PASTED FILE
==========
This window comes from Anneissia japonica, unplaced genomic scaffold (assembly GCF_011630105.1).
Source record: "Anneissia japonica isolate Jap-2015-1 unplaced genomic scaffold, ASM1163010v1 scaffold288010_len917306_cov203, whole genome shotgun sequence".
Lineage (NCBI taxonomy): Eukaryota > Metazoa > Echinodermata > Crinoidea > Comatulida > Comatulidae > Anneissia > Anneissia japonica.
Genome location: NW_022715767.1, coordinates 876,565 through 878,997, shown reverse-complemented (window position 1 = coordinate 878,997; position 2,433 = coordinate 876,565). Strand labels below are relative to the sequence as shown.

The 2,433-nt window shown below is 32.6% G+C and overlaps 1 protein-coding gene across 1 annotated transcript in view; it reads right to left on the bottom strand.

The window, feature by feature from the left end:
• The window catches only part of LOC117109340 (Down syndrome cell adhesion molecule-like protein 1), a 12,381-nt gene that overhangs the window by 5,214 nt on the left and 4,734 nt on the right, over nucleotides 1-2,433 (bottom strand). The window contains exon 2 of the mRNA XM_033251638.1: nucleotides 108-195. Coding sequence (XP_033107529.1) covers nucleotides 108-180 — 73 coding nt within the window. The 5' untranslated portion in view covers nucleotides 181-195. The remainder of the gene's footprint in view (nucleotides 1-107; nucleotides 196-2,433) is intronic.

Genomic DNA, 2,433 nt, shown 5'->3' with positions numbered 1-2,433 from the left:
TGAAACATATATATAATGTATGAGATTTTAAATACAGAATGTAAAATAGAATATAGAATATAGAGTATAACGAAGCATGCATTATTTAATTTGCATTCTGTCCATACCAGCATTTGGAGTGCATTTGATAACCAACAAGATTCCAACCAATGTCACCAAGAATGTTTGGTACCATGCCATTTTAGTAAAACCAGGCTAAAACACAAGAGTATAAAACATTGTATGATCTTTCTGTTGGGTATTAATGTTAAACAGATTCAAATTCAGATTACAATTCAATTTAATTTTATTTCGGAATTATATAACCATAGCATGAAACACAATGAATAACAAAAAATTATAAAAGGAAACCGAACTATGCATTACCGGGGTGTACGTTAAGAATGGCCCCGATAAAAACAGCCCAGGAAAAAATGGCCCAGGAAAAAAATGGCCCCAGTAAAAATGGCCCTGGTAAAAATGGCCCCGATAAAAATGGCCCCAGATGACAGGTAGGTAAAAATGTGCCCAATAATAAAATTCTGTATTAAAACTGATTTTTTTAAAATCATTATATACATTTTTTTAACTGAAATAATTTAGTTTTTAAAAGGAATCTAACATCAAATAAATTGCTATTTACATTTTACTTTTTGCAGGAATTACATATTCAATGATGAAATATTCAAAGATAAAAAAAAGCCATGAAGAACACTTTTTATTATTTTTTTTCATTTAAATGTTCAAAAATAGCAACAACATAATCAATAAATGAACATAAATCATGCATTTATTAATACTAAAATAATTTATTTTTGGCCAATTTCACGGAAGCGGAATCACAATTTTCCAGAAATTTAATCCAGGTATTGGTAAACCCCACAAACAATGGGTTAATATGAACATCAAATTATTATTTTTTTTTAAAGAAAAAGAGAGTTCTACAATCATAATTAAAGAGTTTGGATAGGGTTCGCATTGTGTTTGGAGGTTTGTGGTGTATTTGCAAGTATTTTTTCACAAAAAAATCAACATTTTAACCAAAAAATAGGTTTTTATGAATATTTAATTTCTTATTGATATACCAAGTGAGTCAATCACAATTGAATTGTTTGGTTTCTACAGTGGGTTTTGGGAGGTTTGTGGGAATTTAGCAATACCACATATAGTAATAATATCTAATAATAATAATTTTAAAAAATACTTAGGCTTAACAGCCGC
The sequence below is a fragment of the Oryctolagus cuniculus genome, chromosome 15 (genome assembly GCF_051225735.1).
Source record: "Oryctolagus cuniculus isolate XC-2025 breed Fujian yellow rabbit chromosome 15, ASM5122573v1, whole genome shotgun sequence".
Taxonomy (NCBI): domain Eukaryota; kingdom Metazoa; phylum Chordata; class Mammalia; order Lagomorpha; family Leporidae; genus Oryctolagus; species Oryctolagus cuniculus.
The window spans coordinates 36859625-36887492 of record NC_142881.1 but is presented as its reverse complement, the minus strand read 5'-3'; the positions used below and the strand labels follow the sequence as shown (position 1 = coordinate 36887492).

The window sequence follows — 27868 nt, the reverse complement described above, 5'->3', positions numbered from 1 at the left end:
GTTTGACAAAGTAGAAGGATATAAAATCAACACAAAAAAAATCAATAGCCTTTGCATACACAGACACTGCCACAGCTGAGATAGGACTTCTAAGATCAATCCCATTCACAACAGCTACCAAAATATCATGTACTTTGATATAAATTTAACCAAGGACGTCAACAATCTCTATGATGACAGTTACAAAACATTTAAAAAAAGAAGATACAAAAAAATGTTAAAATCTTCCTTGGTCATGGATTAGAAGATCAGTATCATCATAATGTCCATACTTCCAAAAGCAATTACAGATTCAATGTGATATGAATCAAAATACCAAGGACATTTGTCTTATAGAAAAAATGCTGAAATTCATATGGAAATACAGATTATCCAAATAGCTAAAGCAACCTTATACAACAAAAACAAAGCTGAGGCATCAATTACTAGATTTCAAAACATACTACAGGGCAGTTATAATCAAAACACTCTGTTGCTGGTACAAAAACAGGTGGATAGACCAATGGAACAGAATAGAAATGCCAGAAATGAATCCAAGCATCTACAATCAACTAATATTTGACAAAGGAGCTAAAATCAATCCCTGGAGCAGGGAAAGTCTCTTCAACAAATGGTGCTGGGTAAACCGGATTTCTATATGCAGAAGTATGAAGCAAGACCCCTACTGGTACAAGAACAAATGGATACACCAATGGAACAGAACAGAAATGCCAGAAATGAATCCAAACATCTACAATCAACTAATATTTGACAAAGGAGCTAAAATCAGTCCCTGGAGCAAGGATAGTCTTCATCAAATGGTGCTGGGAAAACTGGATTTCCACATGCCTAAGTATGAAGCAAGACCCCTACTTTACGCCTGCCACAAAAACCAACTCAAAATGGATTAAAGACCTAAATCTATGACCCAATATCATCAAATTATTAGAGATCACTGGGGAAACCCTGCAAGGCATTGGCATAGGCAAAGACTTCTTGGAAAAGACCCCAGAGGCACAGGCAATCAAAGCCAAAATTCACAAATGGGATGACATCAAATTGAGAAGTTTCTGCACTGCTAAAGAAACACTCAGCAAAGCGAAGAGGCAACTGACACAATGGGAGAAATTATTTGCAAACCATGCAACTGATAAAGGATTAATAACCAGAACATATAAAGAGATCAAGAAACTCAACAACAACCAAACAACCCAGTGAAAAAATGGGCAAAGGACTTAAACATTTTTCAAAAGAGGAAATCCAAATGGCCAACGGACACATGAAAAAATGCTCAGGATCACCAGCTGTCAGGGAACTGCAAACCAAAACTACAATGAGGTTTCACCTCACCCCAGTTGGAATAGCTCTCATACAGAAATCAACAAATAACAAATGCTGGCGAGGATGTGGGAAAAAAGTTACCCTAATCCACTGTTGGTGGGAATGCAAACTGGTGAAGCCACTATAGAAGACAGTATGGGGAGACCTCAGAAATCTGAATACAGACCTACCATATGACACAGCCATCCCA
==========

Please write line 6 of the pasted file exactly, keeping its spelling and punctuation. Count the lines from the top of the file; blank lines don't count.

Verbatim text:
The window, feature by feature from the left end: